For example, California received as its share $70.8 million from the federal government, but its actual costs were (at that time) over $500 million yearly[xiii]. In 2005, over 50% of the uninsured patients in Los Angeles County were illegal immigrants[xiv]. It cost each taxpayer there $1,000.00 yearly to foot the $340 million bill for the uninsured, meaning of course that the bill was double what it should have been[xv].
Now the federal government is running around and telling us taxpayers we need to cough up more money to cover the uninsured and solve the health care crisis. Well, before I’m asked to fork over more money, I want to know a little more about the uninsured and just whom we plan to cover. And that’s all I’ll say on that.
Our health care system is wasteful and inefficient?
In all the articles I read about health care reform I see references to inefficiency and waste. It is “plagued by substantial inefficiencies and waste,”[xvi] or “our doctors and hospitals are failing to provide us with care we need while delivering a staggering amount that we don’t need,”[xvii] or “..one recent study found that due to inefficiencies and the lack of clear standards, patients had just a 50-50 chance of receiving flu shots, aspirin or beta-blockers…and other treatments that were shown to improve health,”[xviii] or “America has ended up with the Hummer of health care systems: big, costly and inefficient.” [xix]
OK, I get it. Our health care system is inefficient. But the next part bothers me. That’s when these writers hold up the Mayo Clinic and Cleveland Clinic as examples of how things should be.
Writers like Patricia Barry,[xx] Shannon Brownlee,[xxi] Karen Tumulty,[xxii] Alice Park,[xxiii] and Michael Grunwald[xxiv] have all touted how wonderfully these two institutions run their business. According to them, the Mayo Clinic provides “tremendous value for ordinary care,”[xxv] the Cleveland Clinic “might just be the future of American medicine,[xxvi] and both are “a model out there for how to do things right.”[xxvii]
Even the President talks about the Mayo Clinic and the Cleveland Clinic, asking the question, “We should ask why places like the Mayo Clinic in Minnesota, the Cleveland Clinic in Ohio, and other institutions can offer the highest quality care at costs well below the national average.”[xxviii]
Well, let’s look at these two models.
The Mayo clinic, to keep costs down, has its doctors work on a fixed salary, consolidates care to avoid unnecessary duplication, and relies on what it calls “evidence-based medicine.”[xxix] This keeps costs down and allows it to charge patients less.
That is, if you are a Medicare patient. If you are on Medicare and go to the Mayo Clinic, you get cheap, top-notch care. But here’s the kicker (of the writers above only Michael Grunwald pointed this out), the Mayo Clinic loses money on Medicare patients. In fact, it lost $840 million on $1.7 billion worth of Medicare work.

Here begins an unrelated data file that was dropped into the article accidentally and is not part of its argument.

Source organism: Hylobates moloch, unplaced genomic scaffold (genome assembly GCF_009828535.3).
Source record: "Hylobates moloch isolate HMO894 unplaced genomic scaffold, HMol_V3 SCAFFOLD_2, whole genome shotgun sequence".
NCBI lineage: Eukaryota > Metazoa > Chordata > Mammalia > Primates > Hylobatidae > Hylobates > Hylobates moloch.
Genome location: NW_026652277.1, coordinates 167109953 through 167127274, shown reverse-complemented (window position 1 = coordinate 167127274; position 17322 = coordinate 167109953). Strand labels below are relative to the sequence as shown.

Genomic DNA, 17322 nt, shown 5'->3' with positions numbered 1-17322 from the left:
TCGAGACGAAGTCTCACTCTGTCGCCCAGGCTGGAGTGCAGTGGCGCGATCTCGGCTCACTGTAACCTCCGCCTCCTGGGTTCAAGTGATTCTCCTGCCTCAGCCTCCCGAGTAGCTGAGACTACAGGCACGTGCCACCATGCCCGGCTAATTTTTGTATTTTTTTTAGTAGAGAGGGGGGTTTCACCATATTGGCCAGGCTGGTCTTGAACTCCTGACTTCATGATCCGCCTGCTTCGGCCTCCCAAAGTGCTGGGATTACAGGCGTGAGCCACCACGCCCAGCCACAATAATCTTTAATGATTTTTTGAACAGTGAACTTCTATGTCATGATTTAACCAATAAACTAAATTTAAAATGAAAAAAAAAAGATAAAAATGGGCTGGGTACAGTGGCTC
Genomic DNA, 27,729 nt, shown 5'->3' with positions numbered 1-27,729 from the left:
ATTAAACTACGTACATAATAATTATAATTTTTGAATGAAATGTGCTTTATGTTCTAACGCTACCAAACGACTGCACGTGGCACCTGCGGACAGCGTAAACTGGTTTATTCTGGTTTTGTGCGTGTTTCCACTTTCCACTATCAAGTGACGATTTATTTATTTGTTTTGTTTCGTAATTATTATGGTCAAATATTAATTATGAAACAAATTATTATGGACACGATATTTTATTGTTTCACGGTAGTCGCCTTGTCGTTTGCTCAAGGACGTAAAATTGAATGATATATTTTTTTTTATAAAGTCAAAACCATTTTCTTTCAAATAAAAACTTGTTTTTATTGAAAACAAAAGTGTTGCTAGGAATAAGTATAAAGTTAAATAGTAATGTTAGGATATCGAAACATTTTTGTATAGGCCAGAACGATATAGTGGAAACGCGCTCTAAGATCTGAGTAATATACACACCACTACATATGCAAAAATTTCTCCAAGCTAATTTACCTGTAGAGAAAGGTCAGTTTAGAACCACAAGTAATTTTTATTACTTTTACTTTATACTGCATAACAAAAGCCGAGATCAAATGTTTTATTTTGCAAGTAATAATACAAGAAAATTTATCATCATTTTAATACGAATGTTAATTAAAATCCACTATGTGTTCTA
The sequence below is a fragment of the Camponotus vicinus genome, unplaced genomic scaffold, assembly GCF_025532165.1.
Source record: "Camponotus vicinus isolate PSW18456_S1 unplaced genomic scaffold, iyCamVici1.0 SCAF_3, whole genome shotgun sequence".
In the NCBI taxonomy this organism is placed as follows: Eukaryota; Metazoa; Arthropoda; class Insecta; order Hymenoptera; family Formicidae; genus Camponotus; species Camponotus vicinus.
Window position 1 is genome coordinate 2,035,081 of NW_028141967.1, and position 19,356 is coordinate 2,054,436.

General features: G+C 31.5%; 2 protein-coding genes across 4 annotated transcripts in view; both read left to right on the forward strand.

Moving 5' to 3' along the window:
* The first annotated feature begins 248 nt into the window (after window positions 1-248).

So how does the Mayo Clinic make up that $840 million deficit? After all, it can’t run at a loss. Easy. It gouges its other patients, the ones with private insurance. Here is how Michael Grunwald put it: “It [Mayo] compensated by charging private insurers a premium for the Mayo name, but they’re starting to balk.”[xxx]
Starting to balk? Are you kidding me? I would think the private insurers would be screaming bloody murder!
So let’s get this straight: the Mayo Clinic gives top-notch, cheap care to the Medicare patients, and to make up for the money it loses it overcharges the private patients. How is that a workable business model? It can’t be. Even Grunwald states: “That’s the bad news about Mayo’s success: it’s not sustainable.”[xxxi]
Well, what about the Cleveland Clinic? They also have a business model designed to keep its costs down. It works like this: Just hire healthy people. They don’t get sick as much and therefore use less health care, resulting in lower premiums to pay.
As explained by writer Alice Park, Cleveland Clinic made the decision to not hire smokers and thus reduce its insurance premiums.[xxxii] The clinic happens to be Cleveland’s largest employer, so it wasn’t a small impact. The clinic’s CEO said about the policy he implemented, “I had to fight everybody, including human resources. But this sends a message. It’s perfectly legal. It’s as much symbolic for the community as for the organization.”[xxxiii]
Sure, that’s certainly symbolic. About as symbolic as that now infamous Wal-Mart memo. Remember that? That was the 2005 memo that Susan Chambers, who was then Wal-Mart’s executive vice president for benefits, wrote discussing several “bold” moves Wal-Mart could make to “dissuade unhealthy people from coming to work at Wal-Mart.”[xxxiv]
Nice. So seriously, is this really another workable business model? Just hire the healthiest people to drive down your premium costs? What happens to the rest of us deemed too unhealthy to hire? Or worse, what if you are hired healthy, but end up getting sick? Are you targeted for lay-offs?
I mean, come on. Can you envision the job interview questions? Do you smoke? Drink? Does cancer run in your family? How overweight are you, anyway? Do you play in traffic? Yes? Can’t hire you. Next…